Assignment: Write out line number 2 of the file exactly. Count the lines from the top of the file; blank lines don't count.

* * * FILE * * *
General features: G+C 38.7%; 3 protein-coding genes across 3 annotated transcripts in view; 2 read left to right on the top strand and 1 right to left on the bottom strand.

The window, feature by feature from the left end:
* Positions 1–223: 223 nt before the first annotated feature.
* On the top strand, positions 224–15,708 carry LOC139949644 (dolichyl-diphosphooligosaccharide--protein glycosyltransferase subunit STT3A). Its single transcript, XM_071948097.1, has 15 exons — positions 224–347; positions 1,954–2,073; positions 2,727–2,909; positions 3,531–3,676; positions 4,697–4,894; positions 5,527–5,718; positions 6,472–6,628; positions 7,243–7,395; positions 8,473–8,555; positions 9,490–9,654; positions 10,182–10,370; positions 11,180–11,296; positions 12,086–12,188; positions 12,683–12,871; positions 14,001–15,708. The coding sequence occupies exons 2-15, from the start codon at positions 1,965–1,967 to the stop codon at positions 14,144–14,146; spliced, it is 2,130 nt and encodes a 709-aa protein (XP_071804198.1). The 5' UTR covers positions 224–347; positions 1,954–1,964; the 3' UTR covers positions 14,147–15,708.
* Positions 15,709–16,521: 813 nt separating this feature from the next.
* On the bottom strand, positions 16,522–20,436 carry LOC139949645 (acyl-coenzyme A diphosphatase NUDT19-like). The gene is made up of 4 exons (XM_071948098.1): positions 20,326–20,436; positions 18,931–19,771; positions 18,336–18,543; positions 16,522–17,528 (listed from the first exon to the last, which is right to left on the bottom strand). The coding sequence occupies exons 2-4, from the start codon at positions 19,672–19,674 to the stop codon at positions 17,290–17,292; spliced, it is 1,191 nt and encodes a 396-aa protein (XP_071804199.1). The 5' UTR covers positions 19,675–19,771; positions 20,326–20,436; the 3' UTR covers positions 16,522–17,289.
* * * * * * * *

The window, feature by feature from the left end: